Plenty to be thankful for in 2006

By |2018-01-24T11:27:15-05:00October 31st, 2017|Entertainment|

Happy New Year, and welcome to our annual look at some of last year’s highlights in the always-exciting world of Michigan theater.
The biggest news – given our state’s sluggish economy – was probably this: While curtains went up and curtains went down, none stayed down for good. That’s not to say Michigan’s professional theaters aren’t hurting, because many – if not most – are. However, aggressive marketing mixed with severe belt tightening kept the bogeyman away – at least for now.
One sure sign that economic trouble was brewing was a 10-percent drop in the number of professional shows reviewed by this column. Much of the decrease can be attributed to fewer late night and improv shows, but also to the temporary disappearance of a handful of small companies that traditionally stage a show or two each season.
But enough of the doom-and-gloom.

Ch-ch-changes:
Two area professional theaters brought new faces into their administrative offices in 2006. Janet Cleveland replaced Kate Peckham (who moved out of state in the pursuit of other opportunities) as Mosaic Youth Theatre’s director of acting, while Samuel Pollak came on board as managing director. Performance Network looked to the future by adding Joe Hehir to the team as managing director.
Not to be outshined, Stagecrafters – Royal Oak’s award-winning community theater group – added Rodney Terwilliger to its staff as development director.
Ann Arbor’s Improv Inferno changed addresses this fall when it lost its lease on its popular Main Street location. A short time later, however, the troupe relocated only a few blocks away at Live at PJ’s.
After bouncing around town a bit, Plowshares Theatre Company found a new home at the City Theatre inside Hockeytown Cafe. The intimate stage is a great fit for Detroit’s premier African-American theater.
StarBrite Theatrical Productions left Fraser for Southfield in the fall when the Uptown Dinner Theater opened in September. The northeast side hasn’t been abandoned, however, as this coming February will find StarBrite in Chesterfield Township at the Premier Entertainment Center and Guilano’s Restaurant. The opening show should make sci-fi fans wet with excitement: “Murder: The Next Generation” set inside Deep Space Noir!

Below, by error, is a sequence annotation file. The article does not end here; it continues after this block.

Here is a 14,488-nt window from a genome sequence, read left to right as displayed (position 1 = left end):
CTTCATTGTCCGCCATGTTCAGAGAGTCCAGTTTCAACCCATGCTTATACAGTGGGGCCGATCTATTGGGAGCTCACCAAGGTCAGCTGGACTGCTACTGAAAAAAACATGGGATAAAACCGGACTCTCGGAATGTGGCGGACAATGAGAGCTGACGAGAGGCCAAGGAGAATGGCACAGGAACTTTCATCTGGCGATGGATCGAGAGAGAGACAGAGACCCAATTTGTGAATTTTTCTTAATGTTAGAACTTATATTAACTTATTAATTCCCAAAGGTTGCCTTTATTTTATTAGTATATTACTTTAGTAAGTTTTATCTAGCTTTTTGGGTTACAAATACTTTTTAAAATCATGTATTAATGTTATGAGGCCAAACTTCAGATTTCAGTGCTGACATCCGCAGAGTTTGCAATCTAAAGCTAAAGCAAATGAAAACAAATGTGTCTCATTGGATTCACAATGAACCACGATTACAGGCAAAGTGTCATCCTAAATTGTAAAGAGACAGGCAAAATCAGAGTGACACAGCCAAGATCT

Even Curtain Calls wasn’t immune to changes in 2006. Witty and dapper Associate Theater Critic John Quinn resigned for personal reasons early in the fall. Filling his shoes have been Robert W. Bethune and Shannon Thomas Kennedy. But even THAT didn’t last, as Kennedy has already moved on to co-spearhead a major theater-related project that will be announced within the next few months. And wait till you hear what it is!

Playwrights get noticed:
Two Michigan playwrights are among the handful nominated for The American Theatre Critics/Steinberg New Play Award for works that received professional premieres outside of New York City during 2006.
Jeff Daniels was nominated for “Guest Artist,” which opened in January at the Purple Rose Theatre, while Joseph Zettelmaier was recognized for “All Childish Things” that ran this past summer at Planet Ant Theatre.
The author of the main award receives $15,000. Authors of two additional citations each receive $5,000. Nominations are submitted by members of The American Theatre Critics Association.
The winners will be announced in early 2007 during the annual Actors’ Theatre of Louisville’s annual Humana Festival of New American Plays.
Congratulations – and good luck – to both Jeff and Joe!

Beginnings/Endings:
Tony Caselli, John Lepard, Emily Sutton-Smith and Christine Purchis took the next step in their careers by launching the Williamston Theatre in – where else – the mid-Michigan town of Williamston. Despite the tough economy, the four took possession of their building on New Year’s Day and by summer they were off and running with the first in a series of high-quality shows.
As discussed in last week’s column, “Menopause the Musical” closed Dec. 17 after a record-setting 1,025 performances. Approximately 270,000 people – mostly women, of course – packed the Gem and Century Theatres over its 33-month run, cementing its place in the annals of Michigan theater history.

Other happenings of note:
Ann Arbor was home to a visit from the Royal Shakespeare Company this fall, thanks to the University Musical Society. Not only did theatergoers lust after Patrick Stewart in two out of the three acclaimed productions staged by the RSC, but dozens of related events were held all over the area for people of all ages.
Royal Oak native and Tony Award-winner Donna McKechnie came home in September with her cabaret show to help raise funds for Meadow Brook Theatre.
Five of Metro Detroit’s friendly but competitive theater critics put away their laptops and joined forces to appear in “If a Tree,” an original short play by John Sousanis that had its one and only performance at the 2006 Michigan New Plays Festival. Despite rave reviews, none has received further acting job offers.
And just before deadline, Crain’s Detroit Business announced Mosaic Youth Theatre was named the publication’s Best Managed Non-Profit of the year. Congratulation to Rick Sperling and his staff for their dedication and hard work that led to this prestigious award!

The Wilde Awards:
The fifth annual Wilde Awards were held Aug. 30 at Detroit’ Gem Theatre. More than 240 attendees were treated to lively entertainment by The Actors’ Company and The 313, plus music videos by director Mikey Brown.
Twenty-three awards were presented, including one to Lansing-based actress Carmen Decker who is the only performer nominated in each of the past five years.

About the Author:

Avatar